Wednesday, October 16, 2013
The Story of Film -- an Odyssey / Fistful of Dollars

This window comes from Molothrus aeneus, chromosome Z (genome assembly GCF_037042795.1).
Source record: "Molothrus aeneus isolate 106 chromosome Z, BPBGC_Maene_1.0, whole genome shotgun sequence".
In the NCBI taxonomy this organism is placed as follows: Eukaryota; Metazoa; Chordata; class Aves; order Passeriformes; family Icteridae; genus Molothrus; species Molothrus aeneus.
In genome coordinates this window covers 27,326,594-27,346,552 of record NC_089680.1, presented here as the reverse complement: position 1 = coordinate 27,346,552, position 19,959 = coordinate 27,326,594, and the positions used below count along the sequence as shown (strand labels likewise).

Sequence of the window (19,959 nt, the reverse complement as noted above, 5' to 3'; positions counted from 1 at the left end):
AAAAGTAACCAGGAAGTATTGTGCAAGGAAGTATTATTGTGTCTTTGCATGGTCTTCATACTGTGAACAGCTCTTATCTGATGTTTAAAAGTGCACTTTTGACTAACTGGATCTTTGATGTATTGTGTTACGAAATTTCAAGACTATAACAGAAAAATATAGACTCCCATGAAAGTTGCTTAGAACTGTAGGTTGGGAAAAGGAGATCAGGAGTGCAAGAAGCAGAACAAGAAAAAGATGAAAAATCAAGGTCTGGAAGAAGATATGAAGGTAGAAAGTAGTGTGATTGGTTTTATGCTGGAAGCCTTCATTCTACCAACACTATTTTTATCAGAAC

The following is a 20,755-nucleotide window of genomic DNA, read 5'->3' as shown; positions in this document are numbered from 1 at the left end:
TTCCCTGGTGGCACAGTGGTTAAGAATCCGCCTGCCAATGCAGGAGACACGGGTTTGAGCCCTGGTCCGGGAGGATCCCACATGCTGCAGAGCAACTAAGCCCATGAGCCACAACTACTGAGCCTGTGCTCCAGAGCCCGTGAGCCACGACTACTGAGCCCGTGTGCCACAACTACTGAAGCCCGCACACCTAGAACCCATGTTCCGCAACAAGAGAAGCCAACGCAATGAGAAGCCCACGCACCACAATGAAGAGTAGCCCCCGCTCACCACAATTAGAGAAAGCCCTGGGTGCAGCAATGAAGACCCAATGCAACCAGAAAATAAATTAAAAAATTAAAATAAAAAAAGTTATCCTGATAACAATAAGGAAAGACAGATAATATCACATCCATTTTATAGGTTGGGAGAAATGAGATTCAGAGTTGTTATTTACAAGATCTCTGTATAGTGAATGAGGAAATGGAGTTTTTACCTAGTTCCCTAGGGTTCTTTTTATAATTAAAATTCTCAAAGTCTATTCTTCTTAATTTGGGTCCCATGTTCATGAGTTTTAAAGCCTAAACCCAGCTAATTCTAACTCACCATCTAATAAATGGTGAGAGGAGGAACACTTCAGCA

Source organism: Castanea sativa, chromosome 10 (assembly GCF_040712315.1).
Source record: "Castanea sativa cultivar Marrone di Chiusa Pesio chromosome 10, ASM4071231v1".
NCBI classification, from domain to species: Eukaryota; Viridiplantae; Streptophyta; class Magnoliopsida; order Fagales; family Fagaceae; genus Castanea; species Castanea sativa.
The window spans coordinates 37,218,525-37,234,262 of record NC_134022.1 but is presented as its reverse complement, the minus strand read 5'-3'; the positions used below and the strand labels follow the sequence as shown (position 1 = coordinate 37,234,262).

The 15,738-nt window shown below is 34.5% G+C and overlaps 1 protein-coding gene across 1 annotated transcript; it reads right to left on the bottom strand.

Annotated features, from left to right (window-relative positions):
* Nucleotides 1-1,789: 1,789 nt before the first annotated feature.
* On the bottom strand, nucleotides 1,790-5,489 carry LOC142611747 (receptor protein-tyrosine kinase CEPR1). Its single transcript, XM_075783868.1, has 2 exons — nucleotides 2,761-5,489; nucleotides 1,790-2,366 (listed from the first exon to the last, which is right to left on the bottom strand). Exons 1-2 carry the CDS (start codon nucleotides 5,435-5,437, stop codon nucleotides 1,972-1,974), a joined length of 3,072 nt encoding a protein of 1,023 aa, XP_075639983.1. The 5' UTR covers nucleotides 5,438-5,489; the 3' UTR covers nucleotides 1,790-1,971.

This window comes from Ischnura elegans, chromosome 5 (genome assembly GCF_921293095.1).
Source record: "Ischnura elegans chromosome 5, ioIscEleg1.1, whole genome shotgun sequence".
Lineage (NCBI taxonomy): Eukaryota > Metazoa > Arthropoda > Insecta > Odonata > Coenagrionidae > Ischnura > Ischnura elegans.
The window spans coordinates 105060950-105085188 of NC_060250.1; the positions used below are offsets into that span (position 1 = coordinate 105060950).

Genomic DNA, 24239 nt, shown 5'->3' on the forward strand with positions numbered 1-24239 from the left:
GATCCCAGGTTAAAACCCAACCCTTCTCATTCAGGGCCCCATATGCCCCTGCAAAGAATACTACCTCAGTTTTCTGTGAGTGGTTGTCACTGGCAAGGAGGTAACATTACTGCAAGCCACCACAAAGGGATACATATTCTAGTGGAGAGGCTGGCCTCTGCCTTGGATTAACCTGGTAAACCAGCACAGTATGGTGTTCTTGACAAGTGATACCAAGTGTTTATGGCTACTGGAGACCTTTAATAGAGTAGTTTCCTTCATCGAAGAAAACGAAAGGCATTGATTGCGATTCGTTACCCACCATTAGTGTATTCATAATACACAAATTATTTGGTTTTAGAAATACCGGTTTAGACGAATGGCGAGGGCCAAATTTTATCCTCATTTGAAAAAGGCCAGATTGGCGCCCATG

Episode 7 of Mark Cousins’ “The History of Cinema -- an Odyssey” focuses on the precursors to the French New Wave with a nod toward Italian directors like Visconti, Fellini, Antonioni and Sergio Leone. Turner Classic Movies airs Cousins’ documentary on Monday nights and follows each episode with a selection of films featured by way of clips and commentary in the series. The presenter is an Irishman from Ulster and some of the encyclopedic documentary’s appeal comes from Cousins’ lilting brogue and his strangely affected singsong prosody, a musical accompaniment as it were to the images that he presents in swift succession, a glimpse of famous films, just enough to whet the viewer’s appetite. “The Story of Film” is a brisk tour of cinema history, fairly conventional, although with post-modernist grace notes -- Cousins’ likes to show nondescript street-corners or unprepossessing buildings that were once famous studios or the homes of great directors and there is a lot of pointless globe-trotting, extended shots of African villages or Indian slums or Chinese streets, sometimes viewed from the back of a moving tram, curiously unadorned and non-dramatic images that make the point that film has always been international and that any history that is so blinkered as to emphasize only Hollywood or, even, European films, for that matter, is deceitful; the history of film, Cousins seems to assert, is nothing less than the history of all the world and all of its peoples. Cousins’ picture delivers lots of information and, unlike many surveys of this kind, he provides useful technical information, facts about cameras and focal lengths and different lenses and professional-sounding tips on editing and sound composition. These insights are never less than fascinating and a good deal can be learned by attending to this documentary. Further, Cousins has apparently seen every film in the world and each episode introduces the viewer to a couple of films, sometimes even a four or five, that were pretty much unknown before highlighted in this documentary. As an example, Cousins’ admires Sergio Leone and notes that the Italian director, and his technicians, invented a new technique called “Techniscope” -- this was a lens system that allowed deep focus in an extremely wide-screen format. Cousins’ observes that America.n wide-screen pictures, for instance “Rebel without a Cause,” flattened and elongated the action into a narrow field of focus -- everything is presented like the frieze on a Greek temple, a flat panorama of action stretched out longitudinally but without depth. “Techniscope” allowed directors like Leone to film panoramic action with extreme depth of field -- the leads to effects characteristic of Leone films: a huge sweating profile occupying a third of the frame while riders approach from a half-mile away, both far and near shown in perfect focus. Leone’s films have the depth of field that we see in Orson Welles but also arrange figures laterally across the wide-screen format. The effect, I think, is like Tintoretto or the Italian mannerists, a weird space composed of figures that are either exceedingly close to us or fleeing into a vast, illuminated distance -- it is a kind of spatial hysteria, the sort of disposition of pictorial space that occurred when Renaissance perspective went slightly mad during the Mannerist and early Baroque periods. (The aura of Mannerist furor in Leone’s pictures is enhanced by many sequences shot in a profoundly unnatural, silvery day-for-night.) “A Fistful of Dollars” was Leone’s first film starring Clint Eastwood and it was made in 1964, although not released in the United States until the late sixties -- by which time the trilogy of films made in Spain by Leone and starring Eastwood had become world-wide hits. Fantastically mannered and stylized, “A Fistful of Dollars” illustrates Leone’s strengths and his limitations. Leone is not an effective action director -- an early scene in the picture showing a vicious bad guy massacring a crowd of soldiers with a Gatling gun is amateurishly staged and lacks the kind of dynamic, jaw-dropping montage effects that Peckinpah was to develop for this same material toward the end of the sixties. Leone just cuts between leering figures firing their guns and amateurishly managed horse-falls -- the animals seem reluctant to drop over on their sides and the stunt men slip off the beasts gingerly as if afraid to get hurt. Leone’s gunfights are modeled after Kurosawa’s sword battles (“A Fistful of Dollars” is a remake of “Yojimbo”) and they are over before they begin -- Clint fans his six-shooter and the bad guys drop like flies. Leone doesn’t have the balletic or choreographed approach to violence that Kurosawa displays and he lacks the feral, viciousness of a genuinely savage director like Fritz Lang. Leone is interested in long showy stand-offs, huge close-ups of scarred and weather-beaten faces, curiously intricate sets with lots of depth and odd nooks and crannies (consider, for instance, the mine where the badly beaten hero recuperates garishly equipped with all sorts of cubist shafts and timbers arrayed across a deep soundstage that seems to leak bluish fog from the depths of the grotto.) Like other Italian directors, he is fond of lengthy brutal torture scenes -- these images have some of the gory splendor of martyrdoms portrayed in Catholic churches and Leone amplifies the sound so that each punch has a thunderous impact. Pasolini, Bertolucci, and Leone all have an unsavory taste for bloody sadism and, of course, Rosselini’s “Rome Open City” was renowned for its references to torture -- a subject that is given really unseemly attention by horror film makers like Dario Argento, Jesse Franco and the hack directors of Roman sword and sandal epics full of half-naked women being flogged and crucified slaves. Leone’s pictures are about confrontations and squinting ice-cold eyes glaring at one another across vast arena-like and dusty Western streets. He’s not much interested in sex. Romance and sex in Leone films is generally just some form of rape. But the pictures are designed in terms of tableaux that are undeniably impressive even if somewhat static. Leone characters don’t act; rather, they mime passions with grotesque intensity and the dialogue is all epigrammatic threats and portents. There are a lot of toothless codgers and nasty-looking villains with Civil War beards and shaggy Friedrich Nietzsche moustaches. In the few scenes where Eastwood attempts to act -- one image in particular where he rolls his eyes girlishly after accidentally slugging a woman in face -- his efforts are laughably inept. Furthermore, Eastwood is not a particularly convincing action hero. One sequence requires him to scale a wall -- one images the “joie de vivre” with which a genuinely talented and athletic action star like Douglas Fairbanks would have hurled himself at this task. Eastwood is rigid and his body doesn’t seem to bend and he seems to have trouble climbing a little adobe wall that Fairbanks would have vaulted with ease, perhaps, doing a somersault on the way over the obstacle. Furthermore, Eastwood isn’t very good on horseback either -- in one shot, he seems to almost fall off his mount. But Clint learned from these pictures and, unlike most other Hollywood stars, he wasn’t content with merely posing for the camera but watched Leone, and ultimately mastered both his trade as an action mannequin as well as the craft of directing, becoming, at last, not only the equal of the great Italian director, but surpassing him as well.